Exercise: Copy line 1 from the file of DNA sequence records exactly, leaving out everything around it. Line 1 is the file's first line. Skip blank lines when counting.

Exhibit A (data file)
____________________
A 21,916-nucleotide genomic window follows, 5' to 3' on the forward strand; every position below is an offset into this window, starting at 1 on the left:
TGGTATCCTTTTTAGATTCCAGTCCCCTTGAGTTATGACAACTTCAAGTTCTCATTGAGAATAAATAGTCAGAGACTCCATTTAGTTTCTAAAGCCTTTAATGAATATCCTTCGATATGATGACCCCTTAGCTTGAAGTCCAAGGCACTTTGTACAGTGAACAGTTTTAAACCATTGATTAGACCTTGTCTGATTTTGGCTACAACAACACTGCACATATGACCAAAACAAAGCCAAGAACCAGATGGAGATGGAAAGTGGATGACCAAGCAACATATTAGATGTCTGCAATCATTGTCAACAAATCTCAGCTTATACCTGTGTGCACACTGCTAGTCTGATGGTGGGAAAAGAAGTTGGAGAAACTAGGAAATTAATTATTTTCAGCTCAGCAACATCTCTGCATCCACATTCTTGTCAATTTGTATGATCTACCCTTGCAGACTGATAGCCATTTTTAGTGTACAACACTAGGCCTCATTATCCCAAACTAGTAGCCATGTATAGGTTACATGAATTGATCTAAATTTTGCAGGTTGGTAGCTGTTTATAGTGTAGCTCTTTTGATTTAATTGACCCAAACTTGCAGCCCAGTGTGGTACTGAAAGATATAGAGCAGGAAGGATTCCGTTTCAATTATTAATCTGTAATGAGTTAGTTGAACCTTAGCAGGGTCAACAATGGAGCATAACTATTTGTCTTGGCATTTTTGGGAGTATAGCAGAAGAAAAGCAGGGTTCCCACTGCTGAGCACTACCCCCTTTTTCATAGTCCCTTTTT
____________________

A 21,916-nucleotide genomic window follows, 5' to 3' on the forward strand; every position below is an offset into this window, starting at 1 on the left: